Three Myths About Eating Gluten Free

img_5030Like The Verge‘s Rachel Becker and Slate‘s Laura Bennett, I went gluten free way before it was a thing. 1999, to be specific. I was about 15 lbs underweight, had a constant dull headache and a slew of digestive complaints. My mom clipped articles about Celiac Disease from a magazine for me to read and discovered one brand of frozen gluten free bread at a local health food store.

It held together for about a minute and quickly disintegrated into chalk after the first bite.

Yes, I was the freak in the cafeteria with the chalk sandwich. Despite feeling better just weeks after starting the gluten free diet, my 11-year-old-self felt like “gluten free” was a death sentence.

But then the food industry marketing machine kicked in. Suddenly when I said “gluten” at restaurants I got knowing looks rather than deer-in-headlights. After a couple more years, the judgement came: “So are you, like, actually Celiac? Or are you gluten free just because?”

This is a small price to pay for all the conveniences that the gluten free movement has brought to my life. The recognition of my diet (especially on long flights) was life changing. I also have access to tons of new gluten free products. But every now and again I’ll get a comment that irks me–not because I am offended, but because the underlying misconceptions about being gluten free have the potential to sabotage legitimate wellness goals.

1. “Gluten free food is healthier/will help me lose weight”

I blame this misconception on the magic of marketing. There’s an assumption that because something is removed from a food it somehow contains fewer calories or less “bad stuff.” Low fat, no fat, sugar free and now gluten free all seem to tap into that same mindset. Don’t buy into it.

There is nothing inherently more healthy about gluten free food–and especially not packaged gluten free food. In fact, in my experience, gluten free packaged foods tend to actually contain more sugar than their glutenous counterparts. Gluten is largely what gives dough its unique texture. When gluten is not present, gluten free bakers are forced to use other starches, gums and, yes, sometimes even more sugar, to enhance the texture and flavor.

There’s a place for gluten free packaged foods. But it’s the same place regular packaged food belongs–in the occasional, “I’m in a pinch and I need to eat something quickly” category. Whether you are actually gluten sensitive or not, gluten free packaged food is not going to help you lose weight, let alone make you healthier.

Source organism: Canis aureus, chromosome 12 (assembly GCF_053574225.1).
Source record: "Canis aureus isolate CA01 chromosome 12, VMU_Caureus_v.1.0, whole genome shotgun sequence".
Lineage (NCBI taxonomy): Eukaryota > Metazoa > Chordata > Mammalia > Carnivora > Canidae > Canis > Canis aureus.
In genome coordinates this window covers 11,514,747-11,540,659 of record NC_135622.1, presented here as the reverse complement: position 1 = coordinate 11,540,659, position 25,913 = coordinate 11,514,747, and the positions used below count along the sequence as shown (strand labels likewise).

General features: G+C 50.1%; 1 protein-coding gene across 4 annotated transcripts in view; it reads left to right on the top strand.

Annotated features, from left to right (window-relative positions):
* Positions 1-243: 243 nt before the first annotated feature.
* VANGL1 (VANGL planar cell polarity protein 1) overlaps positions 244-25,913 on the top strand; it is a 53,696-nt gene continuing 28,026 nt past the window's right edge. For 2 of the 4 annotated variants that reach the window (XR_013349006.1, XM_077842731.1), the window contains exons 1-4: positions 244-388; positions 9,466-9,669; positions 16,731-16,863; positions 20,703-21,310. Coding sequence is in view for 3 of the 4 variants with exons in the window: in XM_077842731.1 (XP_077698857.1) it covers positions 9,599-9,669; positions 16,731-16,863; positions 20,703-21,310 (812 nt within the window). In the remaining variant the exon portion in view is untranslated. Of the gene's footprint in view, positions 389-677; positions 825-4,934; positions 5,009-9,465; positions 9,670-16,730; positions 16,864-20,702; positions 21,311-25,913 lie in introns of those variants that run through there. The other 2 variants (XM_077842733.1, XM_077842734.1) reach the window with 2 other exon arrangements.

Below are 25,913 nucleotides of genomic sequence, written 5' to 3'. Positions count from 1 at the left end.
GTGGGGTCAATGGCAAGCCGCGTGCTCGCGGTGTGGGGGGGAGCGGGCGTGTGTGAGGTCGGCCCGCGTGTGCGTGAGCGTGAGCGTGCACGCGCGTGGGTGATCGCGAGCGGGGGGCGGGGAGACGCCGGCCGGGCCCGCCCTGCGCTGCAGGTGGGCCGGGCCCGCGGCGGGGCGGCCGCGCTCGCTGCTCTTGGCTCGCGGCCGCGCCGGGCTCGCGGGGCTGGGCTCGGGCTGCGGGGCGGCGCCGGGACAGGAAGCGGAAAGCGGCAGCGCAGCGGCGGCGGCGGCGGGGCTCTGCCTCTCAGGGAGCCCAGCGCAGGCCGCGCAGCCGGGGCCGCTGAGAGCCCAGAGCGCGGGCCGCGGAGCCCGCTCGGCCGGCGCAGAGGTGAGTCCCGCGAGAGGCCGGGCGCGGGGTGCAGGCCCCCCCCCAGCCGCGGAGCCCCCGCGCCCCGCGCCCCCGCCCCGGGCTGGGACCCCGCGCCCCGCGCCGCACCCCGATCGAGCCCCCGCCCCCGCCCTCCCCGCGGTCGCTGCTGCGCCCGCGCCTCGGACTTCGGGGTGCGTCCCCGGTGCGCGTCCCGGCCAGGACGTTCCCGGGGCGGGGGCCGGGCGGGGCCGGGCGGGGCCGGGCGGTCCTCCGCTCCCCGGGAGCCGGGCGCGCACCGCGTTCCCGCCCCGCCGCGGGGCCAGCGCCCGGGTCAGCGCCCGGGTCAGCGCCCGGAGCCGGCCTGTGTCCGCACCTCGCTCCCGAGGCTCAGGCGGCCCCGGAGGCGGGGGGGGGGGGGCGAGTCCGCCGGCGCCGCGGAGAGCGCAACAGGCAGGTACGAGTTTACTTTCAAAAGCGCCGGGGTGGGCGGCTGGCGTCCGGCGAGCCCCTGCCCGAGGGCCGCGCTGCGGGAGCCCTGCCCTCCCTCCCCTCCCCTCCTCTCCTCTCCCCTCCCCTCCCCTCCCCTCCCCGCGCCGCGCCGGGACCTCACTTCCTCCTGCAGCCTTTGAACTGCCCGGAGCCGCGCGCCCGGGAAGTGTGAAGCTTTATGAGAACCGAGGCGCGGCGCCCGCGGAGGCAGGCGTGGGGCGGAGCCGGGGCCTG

2. “I’ve been feeling [insert random symptom] so I think I should cut out gluten”

This isn’t necessarily a bad way of thinking. But I have to wonder, why pick gluten? Often times the “[insert random symptom]” bit is a digestion-related complaint. Could your bloating and stomach aches be related to gluten? Maybe. But those same symptoms could also be related to dairy products, nightshades, sugar, grains in general, problems with gut flora, stress or just general diet and lifestyle imbalances.

If you’re confident you have a good handle on your diet, are taking a high-quality probiotic (or better: eating fermented foods) and still experiencing poor digestion, then maybe it’s time to explore what foods could be triggering your symptoms. Look into an elimination diet that systematically removes common trigger foods and allows you to really quantify what’s going on with your body. Be a detective. Don’t fall into the trap of thinking that replacing your multigrain toast with Udi’s is going to do much of anything for you.

3. “If I eat what you eat, my health will be like yours”

This is the one that really gets to me. I enjoy swapping recipes and sharing meal ideas. My Instagram account (@kristina.wellness) is pretty much devoted to that. But when I feel like someone is asking me a series of questions to catalog my food intake or mentally scanning the contents of my tupperware at the office, it makes me really uncomfortable.

I understand some curiosity about the gluten free diet and I’m willing to answer questions about it. Awareness is good. But outside the context of my health coaching practice, the topic of what I’m eating at any given moment is really boring. I eat real food. I follow the 80/20 rule. The base of my food pyramid is fruits and vegetables rather than grains. That’s really all there is to it. There’s no big secret to what works for me because I experimented and figured it out for myself. My goal is to help my clients do the same.

To assume “the diet that works for her will work for me” is hugely limiting. Don’t miss out on the amazing experience of listening to your own body, eating intuitively and being loyal to what works for you rather than what works for someone else.

Living gluten free for so many years has done a lot for me. It has made me conscious of the direct correlation between how I feel and what I put into my body. It has trained me to read labels diligently and be concerned about where my food is coming from. It has exposed me to people who have opened up restaurants and markets that are just a bit more health conscious. But I didn’t actually feel my best until long after I went gluten free–after many additional discoveries about what supported my health and what didn’t.

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